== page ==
No Turning Back

by Terri Rzeznik

Initially when asked to write something for the dojo blog, my immediate response was that of resistance. In truth, that has been my feeling ever since. For months, I racked my brain trying to come up with some exciting topic that would inspire my fellow aikidoka. But, unfortunately, I was not successful. I did not come to this training because I dreamed about being Bruce Lee or because I was struggling with some deep existentialist question. I had been through enough bad acting classes that the thought of any practice that required self-reflection made my head explode. The reason I came to this practice was simply because a good friend recommended it to me.

I had recently moved back from Los Angeles where I was pursuing a career as an actor. That experience left me feeling jaded, cynical and with no sense of direction. I clearly remember the day when my friend Jeff said, “Hey, you should check out aikido.”

He had been practicing for about 8 months and told me that it had changed his life. Really, I thought, changed your life? I was skeptical. What was this aikido of which he spoke? I’d never heard of it, but I figured I would watch a class anyway. Of course, this simple action would put me on a path that, in fact, did change my life. But, I digress. What could I write about that would be interesting to read? Then, two weeks ago, Sensei called me into his office. “Oh no,” I thought, “he is going to ask me about the blog.”

I sat down on the floor and he told me he had the inspiration for my article. He handed me a piece of paper and on it was written, “'From a certain point onward there is no longer any turning back. That is the point that must be reached.' - Kafka.” As I sat there looking at the piece of paper, I began to think about my years of training. Before our beautiful dojo was built, we used to practice out of the Albee School of Dance on Carroll Street. We would tape together some gymnastic mats and place a picture of O Sensei on a small table, transforming a children’s dance studio into a serious place to train. Anyone who watched a class there knew this to be true. It did not matter that there were posters of ballet slippers on the walls; when you walked into the space, you could sense that something was different. There were many mornings when it would just be Sensei and me for practice. I cannot tell you how many times I wished the subway kami would swallow up the G train so I would not have to go. And even though I was full of anxiety, I would arrive at the dance studio, put on my gi, and get ready for class.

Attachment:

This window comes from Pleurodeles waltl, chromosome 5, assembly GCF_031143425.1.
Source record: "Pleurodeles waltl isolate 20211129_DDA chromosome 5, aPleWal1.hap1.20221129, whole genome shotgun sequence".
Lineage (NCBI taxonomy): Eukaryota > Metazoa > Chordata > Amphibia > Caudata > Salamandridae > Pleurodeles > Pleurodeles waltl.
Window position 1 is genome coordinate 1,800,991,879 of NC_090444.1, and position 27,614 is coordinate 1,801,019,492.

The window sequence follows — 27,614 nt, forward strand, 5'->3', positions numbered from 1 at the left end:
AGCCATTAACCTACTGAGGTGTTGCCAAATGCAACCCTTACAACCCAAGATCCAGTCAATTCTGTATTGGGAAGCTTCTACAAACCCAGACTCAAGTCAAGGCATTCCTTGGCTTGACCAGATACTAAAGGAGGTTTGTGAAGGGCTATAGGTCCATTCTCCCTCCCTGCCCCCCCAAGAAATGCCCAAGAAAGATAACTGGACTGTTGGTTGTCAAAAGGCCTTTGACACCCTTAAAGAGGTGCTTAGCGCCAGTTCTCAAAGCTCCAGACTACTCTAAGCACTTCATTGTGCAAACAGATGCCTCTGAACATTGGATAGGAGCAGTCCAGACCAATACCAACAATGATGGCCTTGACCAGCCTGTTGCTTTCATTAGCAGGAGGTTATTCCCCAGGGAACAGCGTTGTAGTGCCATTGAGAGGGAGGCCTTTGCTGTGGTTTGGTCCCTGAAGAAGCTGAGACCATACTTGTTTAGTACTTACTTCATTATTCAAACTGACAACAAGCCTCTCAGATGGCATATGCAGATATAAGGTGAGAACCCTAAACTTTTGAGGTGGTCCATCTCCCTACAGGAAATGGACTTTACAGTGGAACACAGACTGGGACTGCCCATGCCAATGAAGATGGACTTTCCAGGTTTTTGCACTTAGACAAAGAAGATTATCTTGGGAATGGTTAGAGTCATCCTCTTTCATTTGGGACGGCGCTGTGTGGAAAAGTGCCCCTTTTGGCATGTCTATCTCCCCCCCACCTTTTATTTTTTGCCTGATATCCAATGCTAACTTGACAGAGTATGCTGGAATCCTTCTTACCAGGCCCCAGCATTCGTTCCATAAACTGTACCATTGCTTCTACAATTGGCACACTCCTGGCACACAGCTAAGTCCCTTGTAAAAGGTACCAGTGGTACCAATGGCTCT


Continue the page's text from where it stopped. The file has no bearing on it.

The more I trained, the more I realized aikido was not about getting something. Sure, I could feel my body getting stronger, but this training was about letting go. It was about letting go of my fears, letting go of that voice that said, “I can’t do it”, letting go of my perceived limitations not just in the dojo but in all aspects of my life. There are times I still struggle with this, when I think I cannot do one more bunny hop and yet there is something that pushes me to continue. What is this desire to keep going? Of course, the answer to this question is different for everyone, but for me it is about breaking those old patterns that keep my life stagnated. There were times that I became so frustrated and angry that I wanted to quit aikido altogether, but now I cannot think of a life without this practice.

Reaching that point of no return did not come as some huge revelation. There were many moments I would consider milestones in my training: my first aikido summer camp, my shodan test, rohatsu, and of course, shogaku. These were intense experiences that solidified my commitment to this training. But, reaching the point where there was no turning back came in small successes - a time when I let my shoulders drop during iaido, focusing only on my breath during zazen, or feeling relaxed while taking ukemi. These were the moments I remembered. These were the moments that kept me coming back to the dojo. I realized that it is important to put myself in extreme training situations, but that I shouldn't disregard the smaller achievements. I know that everyday is different. Some days, I step on the mat and my body feels great, and on other days my knee hurts and I’m pissed off. No matter what the situation, I tell myself to be present and breathe.

As the years pass, many things have shifted for me. In the beginning, I was intensely motivated by Sensei. Sensei creates a powerful energy in the dojo and one cannot help but feed off it. But, eventually this must change. The desire to go deeper into the training must come from within. I know now that I must create my own fire in order to keep going. This is not a finite practice. There is no diploma or gold star upon completion. Every time I walk into the dojo, I remind myself why I am here. With every action, technique or breath, I try to drop something, to let go. I am not always successful, but I know if I make the effort I will continue on this path hopefully for the rest of my life.